Interestingly, Jesus seems to have short-circuited the narrative of specialness.  His teaching seems to make clear that a relationship with God does not depend on any kind of chosen-ness or special status, but rather on a humble heart that truly and sincerely seeks God.  Over and over, Jesus warns the people of his time and place not to put confidence in their status as the chosen people.  It is part of a theme that is present not only in the Gospels but throughout the narrative of the early church:  that following Jesus means transcending the narrow, tribal mentality that so often afflicted the people of his world.  Allegiance to one’s tribe, one’s nation, one’s people must give way to allegiance to God in Christ.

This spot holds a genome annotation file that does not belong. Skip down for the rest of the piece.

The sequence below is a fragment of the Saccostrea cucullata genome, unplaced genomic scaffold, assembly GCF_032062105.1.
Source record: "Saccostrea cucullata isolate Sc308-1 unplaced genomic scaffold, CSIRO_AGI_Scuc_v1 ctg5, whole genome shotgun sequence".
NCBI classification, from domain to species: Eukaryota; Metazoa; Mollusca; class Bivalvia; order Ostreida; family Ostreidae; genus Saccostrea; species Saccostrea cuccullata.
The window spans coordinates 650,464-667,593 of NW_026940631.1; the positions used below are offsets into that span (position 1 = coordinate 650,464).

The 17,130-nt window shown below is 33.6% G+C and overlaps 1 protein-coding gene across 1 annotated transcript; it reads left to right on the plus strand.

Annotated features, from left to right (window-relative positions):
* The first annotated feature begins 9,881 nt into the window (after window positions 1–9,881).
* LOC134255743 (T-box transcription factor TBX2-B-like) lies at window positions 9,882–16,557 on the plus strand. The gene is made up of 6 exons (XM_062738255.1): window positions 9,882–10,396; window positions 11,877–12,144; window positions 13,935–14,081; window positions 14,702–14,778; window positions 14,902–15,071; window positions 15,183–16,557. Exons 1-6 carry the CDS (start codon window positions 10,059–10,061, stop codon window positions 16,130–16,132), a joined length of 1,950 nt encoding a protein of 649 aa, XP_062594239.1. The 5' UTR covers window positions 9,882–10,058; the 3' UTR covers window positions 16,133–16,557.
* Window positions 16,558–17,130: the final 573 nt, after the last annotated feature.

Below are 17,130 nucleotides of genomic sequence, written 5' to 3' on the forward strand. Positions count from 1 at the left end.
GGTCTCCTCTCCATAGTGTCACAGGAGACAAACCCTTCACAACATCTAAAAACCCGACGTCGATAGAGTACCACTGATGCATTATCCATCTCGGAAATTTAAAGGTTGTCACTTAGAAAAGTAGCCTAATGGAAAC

How ironic that today, so many followers of Jesus seem to embrace that tribal mentality as if this is what Jesus would have wanted and approved of.   In so many ways, it runs counter to the heart of his teaching.  And the heart of that teaching, the very heart of Jesus’ whole life and ministry, is not the independence of nations and persons, but rather our inter-dependence.  Our lives are intimately related to God and to one another – whether that person is our American neighbor next door or a non-American one on the other side of the globe.  Independence is ultimately an illusion:  inter-dependence is the deep truth of who we are.